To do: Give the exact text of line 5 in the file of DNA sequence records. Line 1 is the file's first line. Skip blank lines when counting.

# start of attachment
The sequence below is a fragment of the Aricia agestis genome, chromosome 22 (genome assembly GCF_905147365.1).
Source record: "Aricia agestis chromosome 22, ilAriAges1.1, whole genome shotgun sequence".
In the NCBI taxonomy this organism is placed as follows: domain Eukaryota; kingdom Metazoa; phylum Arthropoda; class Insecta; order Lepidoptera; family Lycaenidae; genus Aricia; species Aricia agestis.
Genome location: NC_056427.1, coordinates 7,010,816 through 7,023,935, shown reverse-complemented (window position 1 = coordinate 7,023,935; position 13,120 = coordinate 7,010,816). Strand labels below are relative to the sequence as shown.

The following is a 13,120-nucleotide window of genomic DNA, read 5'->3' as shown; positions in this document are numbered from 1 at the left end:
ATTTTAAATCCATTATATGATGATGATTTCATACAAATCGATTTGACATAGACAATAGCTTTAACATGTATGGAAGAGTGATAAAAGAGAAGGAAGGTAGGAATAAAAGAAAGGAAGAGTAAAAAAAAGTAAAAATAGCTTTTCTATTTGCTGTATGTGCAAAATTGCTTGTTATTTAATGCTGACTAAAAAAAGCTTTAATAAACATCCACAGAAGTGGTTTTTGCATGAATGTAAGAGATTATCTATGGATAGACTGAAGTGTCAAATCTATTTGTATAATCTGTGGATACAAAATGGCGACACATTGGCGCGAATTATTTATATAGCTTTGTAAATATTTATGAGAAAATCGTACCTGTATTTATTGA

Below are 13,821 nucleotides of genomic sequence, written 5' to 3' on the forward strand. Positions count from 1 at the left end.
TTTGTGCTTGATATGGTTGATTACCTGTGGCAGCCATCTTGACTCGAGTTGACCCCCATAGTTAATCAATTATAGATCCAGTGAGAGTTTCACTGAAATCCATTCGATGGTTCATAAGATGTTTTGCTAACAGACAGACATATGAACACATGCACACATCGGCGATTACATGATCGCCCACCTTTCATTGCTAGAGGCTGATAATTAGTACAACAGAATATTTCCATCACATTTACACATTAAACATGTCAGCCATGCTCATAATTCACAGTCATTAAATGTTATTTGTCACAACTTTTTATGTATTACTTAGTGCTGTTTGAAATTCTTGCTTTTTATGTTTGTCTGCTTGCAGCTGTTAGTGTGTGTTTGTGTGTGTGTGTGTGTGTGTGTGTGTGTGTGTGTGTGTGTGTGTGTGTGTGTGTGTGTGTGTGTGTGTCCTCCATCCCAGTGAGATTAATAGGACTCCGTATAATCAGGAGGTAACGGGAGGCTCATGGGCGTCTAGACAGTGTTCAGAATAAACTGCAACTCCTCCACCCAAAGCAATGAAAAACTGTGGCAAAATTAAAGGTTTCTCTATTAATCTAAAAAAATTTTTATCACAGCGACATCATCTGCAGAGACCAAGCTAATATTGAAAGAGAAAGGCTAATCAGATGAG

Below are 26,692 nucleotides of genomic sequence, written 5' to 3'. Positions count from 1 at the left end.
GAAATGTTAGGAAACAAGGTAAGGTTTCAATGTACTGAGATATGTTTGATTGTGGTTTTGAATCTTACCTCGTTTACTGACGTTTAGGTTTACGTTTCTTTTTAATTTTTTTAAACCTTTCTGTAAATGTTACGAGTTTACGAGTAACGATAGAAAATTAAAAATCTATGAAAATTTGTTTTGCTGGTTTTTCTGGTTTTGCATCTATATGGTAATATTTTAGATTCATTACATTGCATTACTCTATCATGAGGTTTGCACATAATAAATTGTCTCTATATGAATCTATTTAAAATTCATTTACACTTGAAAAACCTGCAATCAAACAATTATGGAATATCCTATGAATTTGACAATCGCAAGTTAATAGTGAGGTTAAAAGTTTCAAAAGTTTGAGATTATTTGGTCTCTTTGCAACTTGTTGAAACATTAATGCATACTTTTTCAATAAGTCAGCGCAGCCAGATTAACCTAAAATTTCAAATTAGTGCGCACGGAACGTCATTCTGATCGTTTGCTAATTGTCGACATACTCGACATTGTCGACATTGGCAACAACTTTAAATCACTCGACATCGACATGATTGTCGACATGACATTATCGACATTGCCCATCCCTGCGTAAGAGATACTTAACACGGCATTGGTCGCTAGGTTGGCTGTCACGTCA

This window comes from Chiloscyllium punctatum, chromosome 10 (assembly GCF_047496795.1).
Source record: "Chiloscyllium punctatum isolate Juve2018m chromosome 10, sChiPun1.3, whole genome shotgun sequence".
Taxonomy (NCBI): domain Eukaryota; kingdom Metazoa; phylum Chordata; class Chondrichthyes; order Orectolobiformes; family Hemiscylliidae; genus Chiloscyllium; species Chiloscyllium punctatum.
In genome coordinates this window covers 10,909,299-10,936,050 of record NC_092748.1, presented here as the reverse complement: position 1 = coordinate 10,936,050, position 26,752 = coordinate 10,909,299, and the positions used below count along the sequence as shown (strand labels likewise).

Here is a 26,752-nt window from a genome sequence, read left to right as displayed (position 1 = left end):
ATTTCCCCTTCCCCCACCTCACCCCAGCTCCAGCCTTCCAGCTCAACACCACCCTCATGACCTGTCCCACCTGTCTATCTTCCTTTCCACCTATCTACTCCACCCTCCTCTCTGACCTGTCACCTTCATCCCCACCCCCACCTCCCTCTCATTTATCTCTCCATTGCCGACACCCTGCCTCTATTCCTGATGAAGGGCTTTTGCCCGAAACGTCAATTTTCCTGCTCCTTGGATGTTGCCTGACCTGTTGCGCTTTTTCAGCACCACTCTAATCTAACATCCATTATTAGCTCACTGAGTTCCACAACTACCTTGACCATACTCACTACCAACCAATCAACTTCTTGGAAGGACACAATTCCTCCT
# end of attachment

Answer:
The following is a 13,120-nucleotide window of genomic DNA, read 5'->3' as shown; positions in this document are numbered from 1 at the left end: